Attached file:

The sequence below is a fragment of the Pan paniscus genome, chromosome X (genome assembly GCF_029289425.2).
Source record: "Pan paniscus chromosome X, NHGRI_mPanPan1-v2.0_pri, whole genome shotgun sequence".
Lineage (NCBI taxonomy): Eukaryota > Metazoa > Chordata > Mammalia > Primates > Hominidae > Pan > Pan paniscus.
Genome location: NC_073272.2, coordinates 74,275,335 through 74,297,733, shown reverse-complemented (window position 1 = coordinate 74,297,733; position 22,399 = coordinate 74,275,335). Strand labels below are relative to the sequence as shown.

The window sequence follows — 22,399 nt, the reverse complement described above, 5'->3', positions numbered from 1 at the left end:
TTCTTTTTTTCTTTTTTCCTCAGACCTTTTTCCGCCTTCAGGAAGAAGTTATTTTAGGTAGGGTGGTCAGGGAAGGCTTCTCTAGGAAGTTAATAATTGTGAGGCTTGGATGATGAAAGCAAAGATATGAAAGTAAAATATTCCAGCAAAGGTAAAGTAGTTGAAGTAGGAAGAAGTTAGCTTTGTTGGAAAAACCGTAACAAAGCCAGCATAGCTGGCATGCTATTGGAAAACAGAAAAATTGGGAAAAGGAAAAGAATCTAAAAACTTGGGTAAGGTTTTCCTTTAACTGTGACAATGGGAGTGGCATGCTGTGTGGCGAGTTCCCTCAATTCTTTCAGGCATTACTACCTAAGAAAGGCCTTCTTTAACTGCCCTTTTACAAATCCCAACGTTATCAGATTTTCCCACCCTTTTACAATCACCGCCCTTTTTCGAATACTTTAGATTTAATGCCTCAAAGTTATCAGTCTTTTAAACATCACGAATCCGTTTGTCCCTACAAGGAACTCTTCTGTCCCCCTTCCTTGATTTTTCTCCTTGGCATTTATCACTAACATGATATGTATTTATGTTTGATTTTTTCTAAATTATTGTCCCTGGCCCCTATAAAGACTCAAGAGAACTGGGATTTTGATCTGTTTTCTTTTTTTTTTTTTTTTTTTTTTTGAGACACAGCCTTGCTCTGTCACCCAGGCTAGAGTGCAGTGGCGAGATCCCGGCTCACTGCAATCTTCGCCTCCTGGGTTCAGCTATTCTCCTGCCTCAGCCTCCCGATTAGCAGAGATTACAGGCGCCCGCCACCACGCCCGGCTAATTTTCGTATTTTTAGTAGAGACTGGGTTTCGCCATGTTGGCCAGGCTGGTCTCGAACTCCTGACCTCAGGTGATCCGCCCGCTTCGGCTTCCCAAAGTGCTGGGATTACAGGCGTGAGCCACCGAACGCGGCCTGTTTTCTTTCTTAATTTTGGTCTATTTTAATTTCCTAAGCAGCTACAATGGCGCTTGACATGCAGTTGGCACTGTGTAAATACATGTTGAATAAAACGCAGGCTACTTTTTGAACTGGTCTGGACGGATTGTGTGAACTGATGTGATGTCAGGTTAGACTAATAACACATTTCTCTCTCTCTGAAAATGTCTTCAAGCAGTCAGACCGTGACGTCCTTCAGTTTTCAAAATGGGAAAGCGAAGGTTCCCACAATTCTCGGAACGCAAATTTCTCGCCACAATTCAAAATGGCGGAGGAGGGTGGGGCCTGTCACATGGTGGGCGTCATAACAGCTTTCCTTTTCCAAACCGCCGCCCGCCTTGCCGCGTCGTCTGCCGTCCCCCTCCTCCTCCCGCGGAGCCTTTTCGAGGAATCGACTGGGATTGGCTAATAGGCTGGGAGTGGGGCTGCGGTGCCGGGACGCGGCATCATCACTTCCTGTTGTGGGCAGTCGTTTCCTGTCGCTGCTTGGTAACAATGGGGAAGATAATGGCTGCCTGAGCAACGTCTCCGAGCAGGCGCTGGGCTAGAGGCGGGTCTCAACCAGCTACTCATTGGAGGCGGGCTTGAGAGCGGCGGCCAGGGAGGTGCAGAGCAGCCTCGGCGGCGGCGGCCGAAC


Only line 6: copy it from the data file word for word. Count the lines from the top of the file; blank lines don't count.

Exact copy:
TTCTTTTTTTCTTTTTTCCTCAGACCTTTTTCCGCCTTCAGGAAGAAGTTATTTTAGGTAGGGTGGTCAGGGAAGGCTTCTCTAGGAAGTTAATAATTGTGAGGCTTGGATGATGAAAGCAAAGATATGAAAGTAAAATATTCCAGCAAAGGTAAAGTAGTTGAAGTAGGAAGAAGTTAGCTTTGTTGGAAAAACCGTAACAAAGCCAGCATAGCTGGCATGCTATTGGAAAACAGAAAAATTGGGAAAAGGAAAAGAATCTAAAAACTTGGGTAAGGTTTTCCTTTAACTGTGACAATGGGAGTGGCATGCTGTGTGGCGAGTTCCCTCAATTCTTTCAGGCATTACTACCTAAGAAAGGCCTTCTTTAACTGCCCTTTTACAAATCCCAACGTTATCAGATTTTCCCACCCTTTTACAATCACCGCCCTTTTTCGAATACTTTAGATTTAATGCCTCAAAGTTATCAGTCTTTTAAACATCACGAATCCGTTTGTCCCTACAAGGAACTCTTCTGTCCCCCTTCCTTGATTTTTCTCCTTGGCATTTATCACTAACATGATATGTATTTATGTTTGATTTTTTCTAAATTATTGTCCCTGGCCCCTATAAAGACTCAAGAGAACTGGGATTTTGATCTGTTTTCTTTTTTTTTTTTTTTTTTTTTTTGAGACACAGCCTTGCTCTGTCACCCAGGCTAGAGTGCAGTGGCGAGATCCCGGCTCACTGCAATCTTCGCCTCCTGGGTTCAGCTATTCTCCTGCCTCAGCCTCCCGATTAGCAGAGATTACAGGCGCCCGCCACCACGCCCGGCTAATTTTCGTATTTTTAGTAGAGACTGGGTTTCGCCATGTTGGCCAGGCTGGTCTCGAACTCCTGACCTCAGGTGATCCGCCCGCTTCGGCTTCCCAAAGTGCTGGGATTACAGGCGTGAGCCACCGAACGCGGCCTGTTTTCTTTCTTAATTTTGGTCTATTTTAATTTCCTAAGCAGCTACAATGGCGCTTGACATGCAGTTGGCACTGTGTAAATACATGTTGAATAAAACGCAGGCTACTTTTTGAACTGGTCTGGACGGATTGTGTGAACTGATGTGATGTCAGGTTAGACTAATAACACATTTCTCTCTCTCTGAAAATGTCTTCAAGCAGTCAGACCGTGACGTCCTTCAGTTTTCAAAATGGGAAAGCGAAGGTTCCCACAATTCTCGGAACGCAAATTTCTCGCCACAATTCAAAATGGCGGAGGAGGGTGGGGCCTGTCACATGGTGGGCGTCATAACAGCTTTCCTTTTCCAAACCGCCGCCCGCCTTGCCGCGTCGTCTGCCGTCCCCCTCCTCCTCCCGCGGAGCCTTTTCGAGGAATCGACTGGGATTGGCTAATAGGCTGGGAGTGGGGCTGCGGTGCCGGGACGCGGCATCATCACTTCCTGTTGTGGGCAGTCGTTTCCTGTCGCTGCTTGGTAACAATGGGGAAGATAATGGCTGCCTGAGCAACGTCTCCGAGCAGGCGCTGGGCTAGAGGCGGGTCTCAACCAGCTACTCATTGGAGGCGGGCTTGAGAGCGGCGGCCAGGGAGGTGCAGAGCAGCCTCGGCGGCGGCGGCCGAAC